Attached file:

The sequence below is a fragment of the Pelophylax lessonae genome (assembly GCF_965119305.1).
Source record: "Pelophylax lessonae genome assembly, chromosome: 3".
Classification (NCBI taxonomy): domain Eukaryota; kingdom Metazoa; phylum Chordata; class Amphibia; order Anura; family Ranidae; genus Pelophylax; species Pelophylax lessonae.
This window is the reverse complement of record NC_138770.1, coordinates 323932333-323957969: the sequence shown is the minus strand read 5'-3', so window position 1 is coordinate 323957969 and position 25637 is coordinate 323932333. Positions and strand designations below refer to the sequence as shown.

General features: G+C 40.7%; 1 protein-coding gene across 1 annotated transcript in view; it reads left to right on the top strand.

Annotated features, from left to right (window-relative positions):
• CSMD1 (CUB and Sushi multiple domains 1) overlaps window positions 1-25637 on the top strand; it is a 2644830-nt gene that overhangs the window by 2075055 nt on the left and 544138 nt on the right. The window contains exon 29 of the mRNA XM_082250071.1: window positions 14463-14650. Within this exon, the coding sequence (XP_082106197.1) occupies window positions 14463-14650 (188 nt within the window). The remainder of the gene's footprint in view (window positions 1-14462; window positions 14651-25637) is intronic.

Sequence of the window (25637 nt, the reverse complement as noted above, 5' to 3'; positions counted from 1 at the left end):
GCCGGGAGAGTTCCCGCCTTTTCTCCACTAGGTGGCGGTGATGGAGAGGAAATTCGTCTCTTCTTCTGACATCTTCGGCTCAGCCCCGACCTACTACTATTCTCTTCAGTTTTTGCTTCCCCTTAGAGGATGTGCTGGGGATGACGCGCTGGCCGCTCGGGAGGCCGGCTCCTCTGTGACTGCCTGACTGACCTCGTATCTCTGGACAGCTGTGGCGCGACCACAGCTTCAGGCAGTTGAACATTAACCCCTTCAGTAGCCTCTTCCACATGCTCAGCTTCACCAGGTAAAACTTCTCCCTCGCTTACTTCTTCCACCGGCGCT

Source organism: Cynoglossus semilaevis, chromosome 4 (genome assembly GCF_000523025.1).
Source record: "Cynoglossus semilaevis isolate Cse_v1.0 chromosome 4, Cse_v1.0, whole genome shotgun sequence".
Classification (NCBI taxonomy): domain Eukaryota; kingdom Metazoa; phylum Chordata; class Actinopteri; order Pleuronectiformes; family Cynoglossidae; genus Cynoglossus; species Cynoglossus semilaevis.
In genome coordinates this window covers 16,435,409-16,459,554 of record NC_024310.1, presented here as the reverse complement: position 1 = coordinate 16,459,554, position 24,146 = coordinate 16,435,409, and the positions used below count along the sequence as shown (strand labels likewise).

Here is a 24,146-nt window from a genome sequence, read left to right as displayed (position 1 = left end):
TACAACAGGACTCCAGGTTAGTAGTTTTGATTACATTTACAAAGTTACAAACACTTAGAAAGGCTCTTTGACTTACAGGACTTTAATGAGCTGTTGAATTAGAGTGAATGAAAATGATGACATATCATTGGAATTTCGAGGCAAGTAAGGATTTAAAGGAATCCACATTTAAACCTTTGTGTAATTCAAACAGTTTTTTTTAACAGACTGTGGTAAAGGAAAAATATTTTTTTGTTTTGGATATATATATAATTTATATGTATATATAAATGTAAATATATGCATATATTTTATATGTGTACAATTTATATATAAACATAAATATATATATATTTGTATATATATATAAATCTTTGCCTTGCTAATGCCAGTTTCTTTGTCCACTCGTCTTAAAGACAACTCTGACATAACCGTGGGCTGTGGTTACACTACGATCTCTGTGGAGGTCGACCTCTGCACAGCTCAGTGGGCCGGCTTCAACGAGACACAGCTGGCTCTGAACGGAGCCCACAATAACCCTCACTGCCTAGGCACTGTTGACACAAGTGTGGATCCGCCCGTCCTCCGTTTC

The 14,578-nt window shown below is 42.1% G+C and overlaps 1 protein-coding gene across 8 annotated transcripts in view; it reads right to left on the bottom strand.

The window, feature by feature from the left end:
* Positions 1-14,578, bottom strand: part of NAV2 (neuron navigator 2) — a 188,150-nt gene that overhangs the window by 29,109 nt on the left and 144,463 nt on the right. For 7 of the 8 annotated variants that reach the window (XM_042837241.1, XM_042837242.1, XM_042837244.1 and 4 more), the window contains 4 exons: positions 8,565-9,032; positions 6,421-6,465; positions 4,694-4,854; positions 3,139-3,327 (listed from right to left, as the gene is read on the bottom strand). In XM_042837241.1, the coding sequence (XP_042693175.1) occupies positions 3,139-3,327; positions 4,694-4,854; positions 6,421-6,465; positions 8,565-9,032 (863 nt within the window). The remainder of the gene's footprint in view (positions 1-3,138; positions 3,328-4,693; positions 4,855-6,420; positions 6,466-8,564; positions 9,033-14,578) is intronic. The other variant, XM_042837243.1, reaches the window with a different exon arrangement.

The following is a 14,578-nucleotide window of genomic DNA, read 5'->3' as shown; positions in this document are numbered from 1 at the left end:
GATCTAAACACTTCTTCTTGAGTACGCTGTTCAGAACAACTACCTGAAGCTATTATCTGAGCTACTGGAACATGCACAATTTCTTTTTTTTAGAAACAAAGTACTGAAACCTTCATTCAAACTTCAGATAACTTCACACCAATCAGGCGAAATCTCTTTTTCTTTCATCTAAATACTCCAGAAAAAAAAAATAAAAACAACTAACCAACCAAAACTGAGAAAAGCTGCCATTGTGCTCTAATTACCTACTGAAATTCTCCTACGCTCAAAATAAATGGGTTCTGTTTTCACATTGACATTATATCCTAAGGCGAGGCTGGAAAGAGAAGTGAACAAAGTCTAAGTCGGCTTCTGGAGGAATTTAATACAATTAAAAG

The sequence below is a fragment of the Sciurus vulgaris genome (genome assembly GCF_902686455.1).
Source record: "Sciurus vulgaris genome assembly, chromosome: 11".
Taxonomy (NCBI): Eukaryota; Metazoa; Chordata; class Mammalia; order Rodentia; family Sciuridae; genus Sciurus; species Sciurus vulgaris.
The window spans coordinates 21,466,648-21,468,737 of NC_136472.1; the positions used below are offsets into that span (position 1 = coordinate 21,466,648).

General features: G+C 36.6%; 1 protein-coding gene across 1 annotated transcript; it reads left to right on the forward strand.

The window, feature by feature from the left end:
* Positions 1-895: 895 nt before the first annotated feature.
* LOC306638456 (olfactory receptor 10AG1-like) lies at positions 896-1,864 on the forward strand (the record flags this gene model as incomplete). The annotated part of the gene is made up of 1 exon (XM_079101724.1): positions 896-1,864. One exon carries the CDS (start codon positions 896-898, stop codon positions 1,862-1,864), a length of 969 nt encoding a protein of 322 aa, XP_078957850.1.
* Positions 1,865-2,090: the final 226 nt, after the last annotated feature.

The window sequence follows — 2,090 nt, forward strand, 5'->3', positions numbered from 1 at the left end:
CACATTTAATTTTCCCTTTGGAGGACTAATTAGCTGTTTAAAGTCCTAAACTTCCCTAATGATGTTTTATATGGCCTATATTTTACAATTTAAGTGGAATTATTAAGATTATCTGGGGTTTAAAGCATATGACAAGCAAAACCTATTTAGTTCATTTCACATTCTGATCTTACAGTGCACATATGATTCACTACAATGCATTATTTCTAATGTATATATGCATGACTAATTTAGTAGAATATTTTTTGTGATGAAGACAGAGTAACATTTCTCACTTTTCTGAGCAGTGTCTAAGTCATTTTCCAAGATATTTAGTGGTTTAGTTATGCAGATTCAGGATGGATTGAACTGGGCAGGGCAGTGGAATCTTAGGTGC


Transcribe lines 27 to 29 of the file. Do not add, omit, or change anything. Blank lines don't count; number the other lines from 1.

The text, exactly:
* Positions 1-895: 895 nt before the first annotated feature.
* LOC306638456 (olfactory receptor 10AG1-like) lies at positions 896-1,864 on the forward strand (the record flags this gene model as incomplete). The annotated part of the gene is made up of 1 exon (XM_079101724.1): positions 896-1,864. One exon carries the CDS (start codon positions 896-898, stop codon positions 1,862-1,864), a length of 969 nt encoding a protein of 322 aa, XP_078957850.1.
* Positions 1,865-2,090: the final 226 nt, after the last annotated feature.